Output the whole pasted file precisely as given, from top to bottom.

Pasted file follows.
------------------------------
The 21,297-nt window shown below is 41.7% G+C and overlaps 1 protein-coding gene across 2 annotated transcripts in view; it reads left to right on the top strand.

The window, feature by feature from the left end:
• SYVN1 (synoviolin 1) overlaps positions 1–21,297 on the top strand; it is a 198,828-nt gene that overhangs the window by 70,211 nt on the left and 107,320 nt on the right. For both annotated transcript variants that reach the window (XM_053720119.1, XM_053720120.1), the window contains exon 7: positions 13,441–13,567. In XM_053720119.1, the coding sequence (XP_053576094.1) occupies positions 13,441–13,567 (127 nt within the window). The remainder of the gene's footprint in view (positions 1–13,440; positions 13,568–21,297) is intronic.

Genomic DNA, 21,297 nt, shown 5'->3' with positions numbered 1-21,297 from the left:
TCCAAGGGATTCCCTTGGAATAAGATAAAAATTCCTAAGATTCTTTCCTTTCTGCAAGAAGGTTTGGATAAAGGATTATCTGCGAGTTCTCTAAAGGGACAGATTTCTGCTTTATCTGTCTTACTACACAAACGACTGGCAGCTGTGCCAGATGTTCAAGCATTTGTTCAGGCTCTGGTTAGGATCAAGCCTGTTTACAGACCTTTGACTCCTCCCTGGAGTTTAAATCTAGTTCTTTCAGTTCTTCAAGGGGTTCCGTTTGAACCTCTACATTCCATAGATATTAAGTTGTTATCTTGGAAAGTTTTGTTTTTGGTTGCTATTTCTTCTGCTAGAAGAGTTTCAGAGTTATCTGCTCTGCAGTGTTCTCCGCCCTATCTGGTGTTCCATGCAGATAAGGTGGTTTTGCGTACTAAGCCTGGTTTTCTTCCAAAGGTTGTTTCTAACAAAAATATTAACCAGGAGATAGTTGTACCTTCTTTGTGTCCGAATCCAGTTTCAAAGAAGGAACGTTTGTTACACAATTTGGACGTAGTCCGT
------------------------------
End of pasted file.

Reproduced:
The 21,297-nt window shown below is 41.7% G+C and overlaps 1 protein-coding gene across 2 annotated transcripts in view; it reads left to right on the top strand.

The window, feature by feature from the left end:
• SYVN1 (synoviolin 1) overlaps positions 1–21,297 on the top strand; it is a 198,828-nt gene that overhangs the window by 70,211 nt on the left and 107,320 nt on the right. For both annotated transcript variants that reach the window (XM_053720119.1, XM_053720120.1), the window contains exon 7: positions 13,441–13,567. In XM_053720119.1, the coding sequence (XP_053576094.1) occupies positions 13,441–13,567 (127 nt within the window). The remainder of the gene's footprint in view (positions 1–13,440; positions 13,568–21,297) is intronic.

Genomic DNA, 21,297 nt, shown 5'->3' with positions numbered 1-21,297 from the left:
TCCAAGGGATTCCCTTGGAATAAGATAAAAATTCCTAAGATTCTTTCCTTTCTGCAAGAAGGTTTGGATAAAGGATTATCTGCGAGTTCTCTAAAGGGACAGATTTCTGCTTTATCTGTCTTACTACACAAACGACTGGCAGCTGTGCCAGATGTTCAAGCATTTGTTCAGGCTCTGGTTAGGATCAAGCCTGTTTACAGACCTTTGACTCCTCCCTGGAGTTTAAATCTAGTTCTTTCAGTTCTTCAAGGGGTTCCGTTTGAACCTCTACATTCCATAGATATTAAGTTGTTATCTTGGAAAGTTTTGTTTTTGGTTGCTATTTCTTCTGCTAGAAGAGTTTCAGAGTTATCTGCTCTGCAGTGTTCTCCGCCCTATCTGGTGTTCCATGCAGATAAGGTGGTTTTGCGTACTAAGCCTGGTTTTCTTCCAAAGGTTGTTTCTAACAAAAATATTAACCAGGAGATAGTTGTACCTTCTTTGTGTCCGAATCCAGTTTCAAAGAAGGAACGTTTGTTACACAATTTGGACGTAGTCCGT